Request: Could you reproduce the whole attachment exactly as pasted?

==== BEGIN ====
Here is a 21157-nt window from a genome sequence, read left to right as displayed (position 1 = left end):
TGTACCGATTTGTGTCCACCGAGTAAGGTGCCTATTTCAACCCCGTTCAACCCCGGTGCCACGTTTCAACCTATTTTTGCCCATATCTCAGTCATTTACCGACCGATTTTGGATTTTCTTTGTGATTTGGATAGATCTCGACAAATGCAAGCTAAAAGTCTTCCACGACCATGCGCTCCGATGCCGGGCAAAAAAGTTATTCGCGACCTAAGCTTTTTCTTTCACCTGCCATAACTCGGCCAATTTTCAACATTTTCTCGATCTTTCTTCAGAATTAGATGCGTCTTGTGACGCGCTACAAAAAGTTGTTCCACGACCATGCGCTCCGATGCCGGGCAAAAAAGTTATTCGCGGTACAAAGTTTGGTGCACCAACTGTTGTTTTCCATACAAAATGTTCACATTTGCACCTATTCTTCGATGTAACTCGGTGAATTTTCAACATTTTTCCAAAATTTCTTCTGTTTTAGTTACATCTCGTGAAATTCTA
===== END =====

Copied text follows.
Here is a 21157-nt window from a genome sequence, read left to right as displayed (position 1 = left end):
TGTACCGATTTGTGTCCACCGAGTAAGGTGCCTATTTCAACCCCGTTCAACCCCGGTGCCACGTTTCAACCTATTTTTGCCCATATCTCAGTCATTTACCGACCGATTTTGGATTTTCTTTGTGATTTGGATAGATCTCGACAAATGCAAGCTAAAAGTCTTCCACGACCATGCGCTCCGATGCCGGGCAAAAAAGTTATTCGCGACCTAAGCTTTTTCTTTCACCTGCCATAACTCGGCCAATTTTCAACATTTTCTCGATCTTTCTTCAGAATTAGATGCGTCTTGTGACGCGCTACAAAAAGTTGTTCCACGACCATGCGCTCCGATGCCGGGCAAAAAAGTTATTCGCGGTACAAAGTTTGGTGCACCAACTGTTGTTTTCCATACAAAATGTTCACATTTGCACCTATTCTTCGATGTAACTCGGTGAATTTTCAACATTTTTCCAAAATTTCTTCTGTTTTAGTTACATCTCGTGAAATTCTA